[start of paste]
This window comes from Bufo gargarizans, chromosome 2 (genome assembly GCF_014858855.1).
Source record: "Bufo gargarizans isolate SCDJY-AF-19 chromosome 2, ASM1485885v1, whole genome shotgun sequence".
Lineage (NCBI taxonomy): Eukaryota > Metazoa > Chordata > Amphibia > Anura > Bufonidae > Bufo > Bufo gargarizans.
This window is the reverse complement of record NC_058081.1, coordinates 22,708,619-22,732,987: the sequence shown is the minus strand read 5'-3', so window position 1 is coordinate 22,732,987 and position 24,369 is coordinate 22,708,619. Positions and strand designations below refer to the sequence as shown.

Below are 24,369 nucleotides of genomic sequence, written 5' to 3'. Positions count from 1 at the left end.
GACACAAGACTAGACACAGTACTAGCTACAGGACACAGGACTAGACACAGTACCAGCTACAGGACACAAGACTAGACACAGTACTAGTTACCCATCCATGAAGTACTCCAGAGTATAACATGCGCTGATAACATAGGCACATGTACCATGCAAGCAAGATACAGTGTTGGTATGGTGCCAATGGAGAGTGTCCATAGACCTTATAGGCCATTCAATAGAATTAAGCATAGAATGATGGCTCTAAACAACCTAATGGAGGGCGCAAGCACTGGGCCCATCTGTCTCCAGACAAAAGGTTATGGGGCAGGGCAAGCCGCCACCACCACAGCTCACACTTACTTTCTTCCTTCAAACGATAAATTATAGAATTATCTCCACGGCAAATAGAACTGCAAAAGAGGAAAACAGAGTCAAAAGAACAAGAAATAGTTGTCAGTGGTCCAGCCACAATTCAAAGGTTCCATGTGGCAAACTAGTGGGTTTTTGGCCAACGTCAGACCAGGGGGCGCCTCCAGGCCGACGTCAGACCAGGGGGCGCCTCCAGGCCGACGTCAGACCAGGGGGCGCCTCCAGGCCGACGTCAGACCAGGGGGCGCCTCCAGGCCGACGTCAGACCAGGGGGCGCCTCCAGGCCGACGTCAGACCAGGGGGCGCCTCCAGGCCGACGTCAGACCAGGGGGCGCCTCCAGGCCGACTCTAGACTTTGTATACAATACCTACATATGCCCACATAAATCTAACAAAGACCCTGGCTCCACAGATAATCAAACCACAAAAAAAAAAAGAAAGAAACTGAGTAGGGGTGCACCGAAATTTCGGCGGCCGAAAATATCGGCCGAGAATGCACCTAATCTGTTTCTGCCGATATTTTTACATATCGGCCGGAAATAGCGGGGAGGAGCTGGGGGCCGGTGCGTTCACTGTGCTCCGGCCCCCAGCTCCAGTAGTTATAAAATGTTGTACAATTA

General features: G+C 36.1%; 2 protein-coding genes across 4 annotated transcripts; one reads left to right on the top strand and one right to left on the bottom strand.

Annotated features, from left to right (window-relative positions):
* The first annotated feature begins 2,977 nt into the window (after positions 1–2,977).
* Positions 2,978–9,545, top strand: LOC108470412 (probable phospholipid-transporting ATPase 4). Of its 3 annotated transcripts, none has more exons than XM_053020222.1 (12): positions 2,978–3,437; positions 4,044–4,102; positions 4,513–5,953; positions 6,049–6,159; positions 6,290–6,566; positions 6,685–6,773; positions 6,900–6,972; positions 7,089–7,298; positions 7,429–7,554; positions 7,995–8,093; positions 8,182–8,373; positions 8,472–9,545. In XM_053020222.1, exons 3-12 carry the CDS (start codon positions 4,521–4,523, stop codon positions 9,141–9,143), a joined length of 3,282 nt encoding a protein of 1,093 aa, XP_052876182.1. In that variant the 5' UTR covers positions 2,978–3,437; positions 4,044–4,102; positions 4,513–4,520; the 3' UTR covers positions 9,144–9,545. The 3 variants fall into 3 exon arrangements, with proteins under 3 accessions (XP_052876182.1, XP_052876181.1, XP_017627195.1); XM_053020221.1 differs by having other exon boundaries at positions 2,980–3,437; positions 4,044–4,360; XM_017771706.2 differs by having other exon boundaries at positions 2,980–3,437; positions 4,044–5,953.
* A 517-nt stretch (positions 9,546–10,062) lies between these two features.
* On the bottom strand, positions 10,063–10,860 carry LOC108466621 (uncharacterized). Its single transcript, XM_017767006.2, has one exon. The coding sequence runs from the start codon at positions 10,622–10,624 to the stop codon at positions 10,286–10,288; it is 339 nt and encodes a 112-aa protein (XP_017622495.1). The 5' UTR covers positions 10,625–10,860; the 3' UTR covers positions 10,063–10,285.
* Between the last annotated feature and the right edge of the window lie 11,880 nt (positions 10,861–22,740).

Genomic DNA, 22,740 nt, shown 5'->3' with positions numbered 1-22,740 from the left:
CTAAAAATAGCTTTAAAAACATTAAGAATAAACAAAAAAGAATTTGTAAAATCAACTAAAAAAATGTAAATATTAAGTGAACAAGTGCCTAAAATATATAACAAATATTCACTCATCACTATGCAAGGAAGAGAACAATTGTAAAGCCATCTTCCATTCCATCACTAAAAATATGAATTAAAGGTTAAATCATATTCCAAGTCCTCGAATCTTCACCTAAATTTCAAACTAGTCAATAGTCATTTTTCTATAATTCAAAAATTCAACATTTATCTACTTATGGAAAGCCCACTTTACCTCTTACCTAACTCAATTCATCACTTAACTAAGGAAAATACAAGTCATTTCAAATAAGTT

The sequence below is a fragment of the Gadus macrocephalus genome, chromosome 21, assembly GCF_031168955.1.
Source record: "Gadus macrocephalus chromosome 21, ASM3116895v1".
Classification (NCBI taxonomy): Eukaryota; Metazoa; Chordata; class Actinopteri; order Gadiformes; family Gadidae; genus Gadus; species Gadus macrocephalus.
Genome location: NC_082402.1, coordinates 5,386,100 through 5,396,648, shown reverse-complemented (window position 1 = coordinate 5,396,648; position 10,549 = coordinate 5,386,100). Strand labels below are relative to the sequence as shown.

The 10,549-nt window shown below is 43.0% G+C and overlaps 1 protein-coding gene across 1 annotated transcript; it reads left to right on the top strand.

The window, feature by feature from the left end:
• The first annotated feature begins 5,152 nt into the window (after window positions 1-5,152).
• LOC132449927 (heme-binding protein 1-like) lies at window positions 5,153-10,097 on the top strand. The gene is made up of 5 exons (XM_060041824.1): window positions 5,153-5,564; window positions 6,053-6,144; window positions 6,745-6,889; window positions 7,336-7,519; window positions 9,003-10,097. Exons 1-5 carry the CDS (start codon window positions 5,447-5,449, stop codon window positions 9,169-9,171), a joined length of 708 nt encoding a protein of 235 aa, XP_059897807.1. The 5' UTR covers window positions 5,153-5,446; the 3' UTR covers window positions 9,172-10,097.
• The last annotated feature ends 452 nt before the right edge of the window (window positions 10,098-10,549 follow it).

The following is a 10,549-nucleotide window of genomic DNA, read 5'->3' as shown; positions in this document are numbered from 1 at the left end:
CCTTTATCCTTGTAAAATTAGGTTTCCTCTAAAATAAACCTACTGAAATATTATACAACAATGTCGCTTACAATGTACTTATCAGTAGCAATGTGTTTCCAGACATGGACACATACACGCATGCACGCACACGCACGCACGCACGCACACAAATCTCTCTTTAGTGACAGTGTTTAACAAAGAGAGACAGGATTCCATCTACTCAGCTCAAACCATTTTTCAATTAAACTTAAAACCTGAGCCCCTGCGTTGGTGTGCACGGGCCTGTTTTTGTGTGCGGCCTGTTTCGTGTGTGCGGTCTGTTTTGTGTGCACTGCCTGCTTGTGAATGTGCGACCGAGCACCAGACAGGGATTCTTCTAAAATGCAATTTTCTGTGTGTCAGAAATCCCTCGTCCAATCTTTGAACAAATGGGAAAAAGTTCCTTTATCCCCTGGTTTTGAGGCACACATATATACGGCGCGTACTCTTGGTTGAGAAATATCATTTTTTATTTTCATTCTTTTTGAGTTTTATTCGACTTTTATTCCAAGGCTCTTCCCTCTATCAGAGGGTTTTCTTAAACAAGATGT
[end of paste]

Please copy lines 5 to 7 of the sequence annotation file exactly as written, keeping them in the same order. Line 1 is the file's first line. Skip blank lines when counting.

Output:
Below are 24,369 nucleotides of genomic sequence, written 5' to 3'. Positions count from 1 at the left end.
GACACAAGACTAGACACAGTACTAGCTACAGGACACAGGACTAGACACAGTACCAGCTACAGGACACAAGACTAGACACAGTACTAGTTACCCATCCATGAAGTACTCCAGAGTATAACATGCGCTGATAACATAGGCACATGTACCATGCAAGCAAGATACAGTGTTGGTATGGTGCCAATGGAGAGTGTCCATAGACCTTATAGGCCATTCAATAGAATTAAGCATAGAATGATGGCTCTAAACAACCTAATGGAGGGCGCAAGCACTGGGCCCATCTGTCTCCAGACAAAAGGTTATGGGGCAGGGCAAGCCGCCACCACCACAGCTCACACTTACTTTCTTCCTTCAAACGATAAATTATAGAATTATCTCCACGGCAAATAGAACTGCAAAAGAGGAAAACAGAGTCAAAAGAACAAGAAATAGTTGTCAGTGGTCCAGCCACAATTCAAAGGTTCCATGTGGCAAACTAGTGGGTTTTTGGCCAACGTCAGACCAGGGGGCGCCTCCAGGCCGACGTCAGACCAGGGGGCGCCTCCAGGCCGACGTCAGACCAGGGGGCGCCTCCAGGCCGACGTCAGACCAGGGGGCGCCTCCAGGCCGACGTCAGACCAGGGGGCGCCTCCAGGCCGACGTCAGACCAGGGGGCGCCTCCAGGCCGACGTCAGACCAGGGGGCGCCTCCAGGCCGACTCTAGACTTTGTATACAATACCTACATATGCCCACATAAATCTAACAAAGACCCTGGCTCCACAGATAATCAAACCACAAAAAAAAAAAGAAAGAAACTGAGTAGGGGTGCACCGAAATTTCGGCGGCCGAAAATATCGGCCGAGAATGCACCTAATCTGTTTCTGCCGATATTTTTACATATCGGCCGGAAATAGCGGGGAGGAGCTGGGGGCCGGTGCGTTCACTGTGCTCCGGCCCCCAGCTCCAGTAGTTATAAAATGTTGTACAATTA

General features: G+C 36.1%; 2 protein-coding genes across 4 annotated transcripts; one reads left to right on the top strand and one right to left on the bottom strand.